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The easiest way is to have grep return just the filenames (
-l instead of
-n) that match the pattern. Run that in a subshell and feed the results to Vim.
vim $(grep -rIl 'xg_icon-*' *)
A nice general solution to this is to use xargs to convert a stdout from a process like grep to an argument list.
grep -rIl 'xg_icon-*' | xargs vi
if you use vim and the -p option, it will open each file in a tab, and you can switch between them using gt or gT, or even the mouse if you have mouse support in the terminal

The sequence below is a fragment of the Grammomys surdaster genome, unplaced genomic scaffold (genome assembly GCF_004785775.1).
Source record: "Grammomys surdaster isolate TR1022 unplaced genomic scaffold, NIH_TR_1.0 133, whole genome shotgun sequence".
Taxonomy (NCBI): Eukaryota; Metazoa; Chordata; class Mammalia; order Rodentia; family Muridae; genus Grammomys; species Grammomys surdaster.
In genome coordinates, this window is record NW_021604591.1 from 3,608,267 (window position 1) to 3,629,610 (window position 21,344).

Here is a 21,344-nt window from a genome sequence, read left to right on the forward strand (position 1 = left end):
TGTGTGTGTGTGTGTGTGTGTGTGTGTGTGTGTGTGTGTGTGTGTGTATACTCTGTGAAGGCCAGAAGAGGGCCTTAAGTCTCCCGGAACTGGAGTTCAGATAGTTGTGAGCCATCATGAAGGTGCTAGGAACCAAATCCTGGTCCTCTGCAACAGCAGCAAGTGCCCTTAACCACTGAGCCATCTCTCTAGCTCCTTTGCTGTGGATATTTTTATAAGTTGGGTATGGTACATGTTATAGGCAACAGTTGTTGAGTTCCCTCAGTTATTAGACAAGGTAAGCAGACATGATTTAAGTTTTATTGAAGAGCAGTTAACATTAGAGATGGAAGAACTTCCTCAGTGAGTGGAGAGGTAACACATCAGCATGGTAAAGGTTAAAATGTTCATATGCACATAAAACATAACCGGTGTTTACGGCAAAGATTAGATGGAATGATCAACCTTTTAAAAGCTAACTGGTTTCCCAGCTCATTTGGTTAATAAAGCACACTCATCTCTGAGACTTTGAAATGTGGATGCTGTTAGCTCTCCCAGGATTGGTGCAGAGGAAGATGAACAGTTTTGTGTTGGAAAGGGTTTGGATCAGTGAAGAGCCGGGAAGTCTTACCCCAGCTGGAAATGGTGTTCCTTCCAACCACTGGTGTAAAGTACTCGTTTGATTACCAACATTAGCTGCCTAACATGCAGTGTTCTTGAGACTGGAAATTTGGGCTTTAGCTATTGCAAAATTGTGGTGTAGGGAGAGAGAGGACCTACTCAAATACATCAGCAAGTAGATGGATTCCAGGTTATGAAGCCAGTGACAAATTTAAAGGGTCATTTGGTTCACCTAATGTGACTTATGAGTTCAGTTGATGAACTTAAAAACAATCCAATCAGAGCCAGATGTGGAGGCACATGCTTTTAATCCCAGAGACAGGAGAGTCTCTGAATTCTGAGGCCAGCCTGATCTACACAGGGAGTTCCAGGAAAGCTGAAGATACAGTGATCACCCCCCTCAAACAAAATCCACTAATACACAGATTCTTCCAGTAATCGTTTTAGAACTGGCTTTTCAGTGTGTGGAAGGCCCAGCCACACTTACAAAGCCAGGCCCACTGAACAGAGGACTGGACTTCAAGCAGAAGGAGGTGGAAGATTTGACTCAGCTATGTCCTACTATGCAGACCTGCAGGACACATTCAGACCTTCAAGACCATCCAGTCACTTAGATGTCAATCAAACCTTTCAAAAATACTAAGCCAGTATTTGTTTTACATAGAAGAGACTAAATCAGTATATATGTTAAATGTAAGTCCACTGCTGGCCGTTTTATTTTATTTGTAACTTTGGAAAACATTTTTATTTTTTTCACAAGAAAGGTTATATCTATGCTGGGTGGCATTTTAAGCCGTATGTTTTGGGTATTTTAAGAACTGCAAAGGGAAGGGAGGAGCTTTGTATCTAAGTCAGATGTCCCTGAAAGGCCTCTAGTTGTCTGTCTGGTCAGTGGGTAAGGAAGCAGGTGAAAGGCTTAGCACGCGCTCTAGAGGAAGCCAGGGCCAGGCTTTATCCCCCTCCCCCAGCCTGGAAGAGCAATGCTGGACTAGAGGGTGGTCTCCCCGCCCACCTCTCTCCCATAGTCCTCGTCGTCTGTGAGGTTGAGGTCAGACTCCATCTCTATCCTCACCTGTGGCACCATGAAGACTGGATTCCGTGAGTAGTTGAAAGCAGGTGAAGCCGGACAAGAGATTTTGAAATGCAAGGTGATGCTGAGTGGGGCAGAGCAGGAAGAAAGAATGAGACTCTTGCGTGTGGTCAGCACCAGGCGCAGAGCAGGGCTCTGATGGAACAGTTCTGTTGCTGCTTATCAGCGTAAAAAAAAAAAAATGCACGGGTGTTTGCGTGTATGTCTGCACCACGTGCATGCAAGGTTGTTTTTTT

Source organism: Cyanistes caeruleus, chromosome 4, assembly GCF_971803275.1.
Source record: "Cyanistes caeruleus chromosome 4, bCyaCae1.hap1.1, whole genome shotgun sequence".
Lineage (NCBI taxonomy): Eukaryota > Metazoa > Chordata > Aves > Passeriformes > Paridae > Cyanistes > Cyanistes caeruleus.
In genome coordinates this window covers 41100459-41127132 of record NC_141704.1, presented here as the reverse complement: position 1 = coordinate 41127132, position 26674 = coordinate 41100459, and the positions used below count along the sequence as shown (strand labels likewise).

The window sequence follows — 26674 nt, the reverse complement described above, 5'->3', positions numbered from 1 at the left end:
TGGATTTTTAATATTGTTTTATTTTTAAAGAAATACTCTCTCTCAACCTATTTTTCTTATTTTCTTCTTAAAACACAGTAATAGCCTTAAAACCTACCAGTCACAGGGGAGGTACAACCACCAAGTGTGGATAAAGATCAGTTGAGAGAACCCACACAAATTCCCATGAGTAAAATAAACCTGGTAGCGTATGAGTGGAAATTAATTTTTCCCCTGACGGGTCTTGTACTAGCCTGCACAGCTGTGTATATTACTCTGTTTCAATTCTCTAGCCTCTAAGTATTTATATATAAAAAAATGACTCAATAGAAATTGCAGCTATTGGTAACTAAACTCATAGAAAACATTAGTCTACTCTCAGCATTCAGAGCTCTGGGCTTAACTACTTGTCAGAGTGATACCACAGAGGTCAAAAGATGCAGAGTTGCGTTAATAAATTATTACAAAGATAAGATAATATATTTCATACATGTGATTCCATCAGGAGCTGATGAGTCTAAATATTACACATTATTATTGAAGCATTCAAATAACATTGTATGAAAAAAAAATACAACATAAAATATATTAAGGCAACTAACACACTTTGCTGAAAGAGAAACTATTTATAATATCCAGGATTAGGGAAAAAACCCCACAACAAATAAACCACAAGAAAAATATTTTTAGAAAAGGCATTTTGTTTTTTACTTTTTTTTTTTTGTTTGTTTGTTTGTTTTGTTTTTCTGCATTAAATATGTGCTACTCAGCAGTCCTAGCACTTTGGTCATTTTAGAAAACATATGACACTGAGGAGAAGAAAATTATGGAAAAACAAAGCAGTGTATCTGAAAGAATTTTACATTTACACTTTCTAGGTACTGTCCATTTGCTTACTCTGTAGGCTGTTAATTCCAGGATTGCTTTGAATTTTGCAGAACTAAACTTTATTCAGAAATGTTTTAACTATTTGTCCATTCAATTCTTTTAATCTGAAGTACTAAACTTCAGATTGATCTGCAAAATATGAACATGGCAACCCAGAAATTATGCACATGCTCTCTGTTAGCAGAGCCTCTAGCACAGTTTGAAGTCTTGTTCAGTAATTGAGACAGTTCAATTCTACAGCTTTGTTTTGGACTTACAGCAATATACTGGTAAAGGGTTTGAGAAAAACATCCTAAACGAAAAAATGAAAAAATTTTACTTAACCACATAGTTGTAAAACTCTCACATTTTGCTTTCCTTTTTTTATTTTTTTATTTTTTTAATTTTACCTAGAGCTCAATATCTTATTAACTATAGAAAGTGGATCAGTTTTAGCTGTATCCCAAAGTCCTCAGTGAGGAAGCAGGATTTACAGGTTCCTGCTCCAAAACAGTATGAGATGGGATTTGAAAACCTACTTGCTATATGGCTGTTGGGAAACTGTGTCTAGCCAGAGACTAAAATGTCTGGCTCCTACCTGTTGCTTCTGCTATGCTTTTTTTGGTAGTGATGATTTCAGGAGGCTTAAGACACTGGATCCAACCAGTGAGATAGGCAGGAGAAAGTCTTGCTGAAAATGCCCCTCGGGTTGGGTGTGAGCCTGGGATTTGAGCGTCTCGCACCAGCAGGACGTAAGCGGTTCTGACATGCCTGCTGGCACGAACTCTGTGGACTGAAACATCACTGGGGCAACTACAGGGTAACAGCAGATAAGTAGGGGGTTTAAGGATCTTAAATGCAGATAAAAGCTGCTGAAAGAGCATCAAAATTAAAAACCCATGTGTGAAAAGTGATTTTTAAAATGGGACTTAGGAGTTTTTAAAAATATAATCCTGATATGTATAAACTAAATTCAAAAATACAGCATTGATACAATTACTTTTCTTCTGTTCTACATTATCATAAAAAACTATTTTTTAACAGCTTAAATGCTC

You can do it without any processing of the grep output! This will even enable you to go the the right line (using
:help quickfix commands, eg.
:cw). So, if you are using bash or zsh:
vim -q <(grep foo *.c)
if what you want to edit is similar across all files, then no point using vi to do it manually. (although vi can be scripted as well), hypothetically, it looks something like this, since you never mention what you want to edit
grep -rnI 'xg_icon-*' | while read FILE do sed -i.bak 's/old/new/g' $FILE # (or other editing commands, eg awk... ) done
vi `grep -l -i findthisword *`